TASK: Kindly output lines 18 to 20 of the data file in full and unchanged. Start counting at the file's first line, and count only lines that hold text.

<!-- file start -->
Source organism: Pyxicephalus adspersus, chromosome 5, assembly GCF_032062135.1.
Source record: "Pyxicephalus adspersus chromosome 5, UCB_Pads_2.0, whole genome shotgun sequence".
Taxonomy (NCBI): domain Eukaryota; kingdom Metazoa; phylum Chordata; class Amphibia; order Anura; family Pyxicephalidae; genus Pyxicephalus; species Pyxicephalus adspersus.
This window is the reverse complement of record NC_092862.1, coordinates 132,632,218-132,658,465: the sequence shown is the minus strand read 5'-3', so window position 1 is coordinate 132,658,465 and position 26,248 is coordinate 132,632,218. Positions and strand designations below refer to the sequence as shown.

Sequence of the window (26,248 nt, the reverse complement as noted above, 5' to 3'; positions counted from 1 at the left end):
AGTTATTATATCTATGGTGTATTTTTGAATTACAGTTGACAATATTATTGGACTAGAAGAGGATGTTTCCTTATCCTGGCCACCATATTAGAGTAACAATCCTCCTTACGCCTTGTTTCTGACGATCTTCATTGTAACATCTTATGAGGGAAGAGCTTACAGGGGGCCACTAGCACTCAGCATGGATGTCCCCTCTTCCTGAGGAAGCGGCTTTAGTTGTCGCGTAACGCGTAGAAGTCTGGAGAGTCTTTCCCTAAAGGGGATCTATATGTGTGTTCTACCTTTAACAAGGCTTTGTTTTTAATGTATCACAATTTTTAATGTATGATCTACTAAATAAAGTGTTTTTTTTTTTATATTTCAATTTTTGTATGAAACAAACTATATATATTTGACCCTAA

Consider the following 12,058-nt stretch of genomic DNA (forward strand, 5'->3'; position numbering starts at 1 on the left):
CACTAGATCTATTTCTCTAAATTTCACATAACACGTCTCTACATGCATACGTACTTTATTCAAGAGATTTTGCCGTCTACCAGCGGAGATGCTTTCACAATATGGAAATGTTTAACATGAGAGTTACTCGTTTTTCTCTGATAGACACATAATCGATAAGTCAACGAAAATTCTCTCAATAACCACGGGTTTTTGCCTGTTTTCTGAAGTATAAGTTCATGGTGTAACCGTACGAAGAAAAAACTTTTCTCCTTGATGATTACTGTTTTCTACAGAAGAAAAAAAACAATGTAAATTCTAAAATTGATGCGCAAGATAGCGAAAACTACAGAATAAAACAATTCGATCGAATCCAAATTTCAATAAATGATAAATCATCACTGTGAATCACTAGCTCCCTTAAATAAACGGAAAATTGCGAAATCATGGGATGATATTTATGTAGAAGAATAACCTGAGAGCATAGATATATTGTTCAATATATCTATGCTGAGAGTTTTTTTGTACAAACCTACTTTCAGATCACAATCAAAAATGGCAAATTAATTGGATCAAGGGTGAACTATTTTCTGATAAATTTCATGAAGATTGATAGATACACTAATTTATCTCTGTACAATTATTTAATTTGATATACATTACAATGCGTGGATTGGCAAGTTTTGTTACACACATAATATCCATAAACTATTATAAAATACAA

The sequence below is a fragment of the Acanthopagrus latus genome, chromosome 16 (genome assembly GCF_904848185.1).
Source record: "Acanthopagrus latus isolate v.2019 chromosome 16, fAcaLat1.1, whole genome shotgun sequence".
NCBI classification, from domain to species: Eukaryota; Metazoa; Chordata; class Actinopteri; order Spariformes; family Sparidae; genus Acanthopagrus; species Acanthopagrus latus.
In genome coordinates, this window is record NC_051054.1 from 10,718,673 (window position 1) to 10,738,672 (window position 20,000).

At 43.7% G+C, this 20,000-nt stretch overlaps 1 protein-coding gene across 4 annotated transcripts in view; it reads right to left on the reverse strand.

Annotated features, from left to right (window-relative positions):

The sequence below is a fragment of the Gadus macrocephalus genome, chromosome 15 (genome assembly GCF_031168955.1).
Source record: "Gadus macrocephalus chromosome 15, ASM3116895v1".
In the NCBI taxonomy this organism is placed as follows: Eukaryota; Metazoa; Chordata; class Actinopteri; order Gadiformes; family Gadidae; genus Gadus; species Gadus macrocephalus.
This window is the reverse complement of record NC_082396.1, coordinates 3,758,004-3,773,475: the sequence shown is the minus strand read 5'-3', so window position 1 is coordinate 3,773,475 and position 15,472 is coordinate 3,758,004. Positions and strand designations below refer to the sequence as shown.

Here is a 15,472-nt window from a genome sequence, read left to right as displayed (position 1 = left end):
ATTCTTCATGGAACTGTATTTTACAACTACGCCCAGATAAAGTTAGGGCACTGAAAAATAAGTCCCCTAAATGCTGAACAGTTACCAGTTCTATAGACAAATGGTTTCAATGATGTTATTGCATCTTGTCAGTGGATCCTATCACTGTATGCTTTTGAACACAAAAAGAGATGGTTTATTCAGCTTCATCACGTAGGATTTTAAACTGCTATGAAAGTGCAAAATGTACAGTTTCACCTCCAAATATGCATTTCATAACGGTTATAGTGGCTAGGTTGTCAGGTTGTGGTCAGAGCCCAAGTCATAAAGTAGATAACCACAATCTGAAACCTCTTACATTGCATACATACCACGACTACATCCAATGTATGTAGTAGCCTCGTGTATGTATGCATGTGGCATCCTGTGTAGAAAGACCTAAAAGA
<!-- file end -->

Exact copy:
This window is the reverse complement of record NC_082396.1, coordinates 3,758,004-3,773,475: the sequence shown is the minus strand read 5'-3', so window position 1 is coordinate 3,773,475 and position 15,472 is coordinate 3,758,004. Positions and strand designations below refer to the sequence as shown.

Here is a 15,472-nt window from a genome sequence, read left to right as displayed (position 1 = left end):
ATTCTTCATGGAACTGTATTTTACAACTACGCCCAGATAAAGTTAGGGCACTGAAAAATAAGTCCCCTAAATGCTGAACAGTTACCAGTTCTATAGACAAATGGTTTCAATGATGTTATTGCATCTTGTCAGTGGATCCTATCACTGTATGCTTTTGAACACAAAAAGAGATGGTTTATTCAGCTTCATCACGTAGGATTTTAAACTGCTATGAAAGTGCAAAATGTACAGTTTCACCTCCAAATATGCATTTCATAACGGTTATAGTGGCTAGGTTGTCAGGTTGTGGTCAGAGCCCAAGTCATAAAGTAGATAACCACAATCTGAAACCTCTTACATTGCATACATACCACGACTACATCCAATGTATGTAGTAGCCTCGTGTATGTATGCATGTGGCATCCTGTGTAGAAAGACCTAAAAGA